New York City really shows its creative side for Halloween, and after a year of laying low, everyone’s ready for some trick-or-treat action. The epic Village Halloween Parade is back on, parks and pumpkin patches are putting their fall bounty on display, and our favorite gathering, shopping, and dining spots are stocking up on candy and planning fun events. For the best ideas, browse our list of Halloween haunts and happenings from family-friendly to wicked and wild.
New York state is home to many spectacular waterfalls that are worthy of any bucket list, but if you know where to look, there are a surprising number of waterfalls to discover right here in the concrete jungle of New York City. They’re not all “secrets,” but they do tend to exist well off the beaten path, tucked into the more remote parts of Central Park or in small Midtown plazas. Once you’ve found one, you’ll likely have a new favorite spot perfect for escaping the city’s unrelenting noise—if only for a short while.
Photo of pumpkin-headed scarecrows courtesy of NYBG
Although it’s already been a scary year, there are still ways to have some old-school spooky fun in New York City this Halloween. Sadly, popular events like the Village Halloween Parade and the Tompkins Square Dog Halloween Parade have been canceled and traditional trick-or-treating has been deemed a high-risk activity because of the coronavirus pandemic. But there are a number of fall-friendly, socially distanced events still taking place across the city, like a Día de Los Muertos celebration at Green-Wood Cemetery, virtual ghost story readings from the Merchant’s House Museum (considered Manhattan’s most haunted house), and eerie hayrides and pumpkin picking at the Queens County Farm Museum.
Screenshot of feeding time at the aquatic bird house via Bronx Zoo
Looking for a new show to stream? The Wildlife Conservation Society is bringing animals of the Bronx Zoo and New York Aquarium to your living room through live cams, as Gothamist first spotted. Check in with your favorite creatures, from lemurs and little blue penguins to sharks and giant octopi.
You’re probably familiar with the big attractions in the Bronx: Yankee Stadium, the New York Botanical Garden, and the Bronx Zoo. But the borough has a lot more going on, from historic and cultural treats and treasures to new breweries and restaurants and acres of beaches, parks, trails, and gardens. Read on for a collection of destinations in the city’s northernmost, greenest, and most diverse borough that are worth the trip, wherever you’re coming from.
To celebrate Native American Heritage Month, New Yorkers can take a free paddling tour of the Bronx River this weekend while learning about the experiences of 16th-century indigenous communities. Hosted by the Bronx River Alliance and Moskehtu Consulting, the event takes visitors on a 30-minute canoe paddle through the Mitshubishi River Walk in the Bronx Zoo and explores the life and culture of Native Americans with a living village.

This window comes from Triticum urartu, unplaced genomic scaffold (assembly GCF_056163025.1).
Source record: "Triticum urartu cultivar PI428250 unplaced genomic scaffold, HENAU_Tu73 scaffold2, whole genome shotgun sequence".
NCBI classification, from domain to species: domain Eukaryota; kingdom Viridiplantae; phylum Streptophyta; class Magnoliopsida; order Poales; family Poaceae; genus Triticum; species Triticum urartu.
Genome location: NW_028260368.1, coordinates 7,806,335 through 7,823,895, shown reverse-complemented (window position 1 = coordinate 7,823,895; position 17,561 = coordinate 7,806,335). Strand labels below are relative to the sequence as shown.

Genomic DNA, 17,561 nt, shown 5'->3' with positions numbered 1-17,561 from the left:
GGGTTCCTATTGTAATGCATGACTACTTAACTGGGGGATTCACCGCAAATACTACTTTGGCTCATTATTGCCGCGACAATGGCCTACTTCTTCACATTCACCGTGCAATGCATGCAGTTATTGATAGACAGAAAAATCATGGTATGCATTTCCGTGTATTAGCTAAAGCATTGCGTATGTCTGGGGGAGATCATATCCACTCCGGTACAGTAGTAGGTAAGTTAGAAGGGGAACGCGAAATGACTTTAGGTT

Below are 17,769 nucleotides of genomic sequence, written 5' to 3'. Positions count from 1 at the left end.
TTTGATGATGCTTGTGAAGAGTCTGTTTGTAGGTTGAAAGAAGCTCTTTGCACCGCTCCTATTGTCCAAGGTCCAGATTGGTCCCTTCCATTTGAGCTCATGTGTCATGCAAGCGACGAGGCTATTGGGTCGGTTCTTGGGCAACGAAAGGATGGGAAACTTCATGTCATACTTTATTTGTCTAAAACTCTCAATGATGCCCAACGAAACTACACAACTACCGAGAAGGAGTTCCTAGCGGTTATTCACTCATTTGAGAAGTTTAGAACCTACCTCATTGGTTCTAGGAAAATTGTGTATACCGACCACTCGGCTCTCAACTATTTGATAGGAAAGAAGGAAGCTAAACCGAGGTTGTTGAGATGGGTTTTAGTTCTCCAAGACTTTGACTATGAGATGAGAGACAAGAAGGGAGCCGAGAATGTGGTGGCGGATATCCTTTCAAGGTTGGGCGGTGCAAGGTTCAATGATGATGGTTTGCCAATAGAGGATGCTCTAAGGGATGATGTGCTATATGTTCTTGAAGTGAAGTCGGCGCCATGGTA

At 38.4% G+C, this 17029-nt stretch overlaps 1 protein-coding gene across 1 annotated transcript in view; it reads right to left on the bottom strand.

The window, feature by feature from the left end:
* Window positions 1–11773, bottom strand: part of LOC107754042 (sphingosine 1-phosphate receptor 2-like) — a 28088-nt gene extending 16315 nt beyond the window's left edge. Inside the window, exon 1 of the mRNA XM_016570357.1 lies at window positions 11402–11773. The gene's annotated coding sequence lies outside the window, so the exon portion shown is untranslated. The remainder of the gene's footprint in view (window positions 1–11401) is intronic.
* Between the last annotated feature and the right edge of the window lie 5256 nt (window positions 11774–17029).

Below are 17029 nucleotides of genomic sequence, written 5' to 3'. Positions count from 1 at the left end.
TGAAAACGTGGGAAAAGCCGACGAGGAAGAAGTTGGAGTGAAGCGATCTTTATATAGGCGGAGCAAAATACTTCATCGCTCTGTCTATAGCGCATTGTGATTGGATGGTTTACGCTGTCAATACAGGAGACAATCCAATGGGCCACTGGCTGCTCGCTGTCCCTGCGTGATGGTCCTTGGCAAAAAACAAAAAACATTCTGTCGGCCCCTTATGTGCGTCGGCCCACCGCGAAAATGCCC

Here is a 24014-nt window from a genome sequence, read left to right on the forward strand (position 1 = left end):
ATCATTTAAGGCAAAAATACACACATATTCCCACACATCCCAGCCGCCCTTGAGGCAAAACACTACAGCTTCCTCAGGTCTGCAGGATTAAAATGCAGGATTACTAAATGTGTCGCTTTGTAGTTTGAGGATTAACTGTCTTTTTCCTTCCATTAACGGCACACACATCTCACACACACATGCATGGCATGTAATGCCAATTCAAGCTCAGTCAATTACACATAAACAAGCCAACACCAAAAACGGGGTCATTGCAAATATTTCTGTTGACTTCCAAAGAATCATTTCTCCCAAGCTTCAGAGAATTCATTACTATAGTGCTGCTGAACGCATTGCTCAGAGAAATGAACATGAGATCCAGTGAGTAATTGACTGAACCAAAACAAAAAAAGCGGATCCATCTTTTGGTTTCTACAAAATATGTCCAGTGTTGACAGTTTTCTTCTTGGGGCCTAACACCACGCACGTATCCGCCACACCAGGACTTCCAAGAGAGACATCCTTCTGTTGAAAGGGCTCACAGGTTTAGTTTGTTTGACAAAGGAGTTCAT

The Bronx Zoo, courtesy of Julienne Schaer on NYC &C Company
Applications are currently being accepted for 180 newly constructed, affordable units in the West Farms neighborhood of the Bronx. The building at 1939 West Farms Road and 1926 Longfellow Avenue features an on-site super, security cameras, outdoor recreation space and on-site laundry. Qualifying New Yorkers earning 30, 40, 50, 60 and 120 percent of the area median income can apply for units ranging from a $396 per month one-bedroom to a $1,898 per month three-bedroom.
As home to four thousand animals representing more than 650 species, the Bronx Zoo has been delighting children and grownups alike since 1899. But it’s not simply the extensive array of wildlife that makes this world-renowned conservation park a pleasure to stroll around. Nestled among the 265-acres of parklands and beautifully-replicated natural habitats is a collection of architecture that almost rivals the main attraction. Ahead we’ll visit the zoo’s most notable constructions, which though may draw upon the architectural styles of various eras—from Beaux-Arts to Brutalism—do culminate into one succinct and spectacular display of design.
Sure, pretty much everyone living in New York City is familiar with Grand Central Station, Central Park and some of our other more notable landmarks, but these well-known locations still hold secrets that even born-and-bred New Yorkers may be surprised to learn. We’ve gathered together just a few to get you started, but in a city this size, with a history this long, there are many more that await your discovery. How many of these secrets were you aware of?
New Yorker Spotlight: Sue Chin on Designing for a Very Different Type of Client at the Wildlife Conservation Society, Fri, September 5, 2014
Susan (Sue) A. Chin, FAIA is an architect and designer with a very different type of clientele. Currently, her roster includes tigers, gorillas, and sharks, all of whom have very specific design needs. As the Vice President of Planning & Design and Chief Architect at the Wildlife Conservation Society (WCS), Sue oversees the architectural and design needs of the Society’s zoos and parks (Bronx Zoo, New York Aquarium, Central Park Zoo, Prospect Park Zoo, and Queens Zoo), as well as their conservation work around the globe. The organization currently has about 500 projects in 65 countries, which means her work is showcased as far away as Madagascar.
6sqft recently spoke with Sue about WCS, how she got into the field as a teenager, her clients (both human and non), and the exciting new exhibit under construction at the New York Aquarium in Coney Island.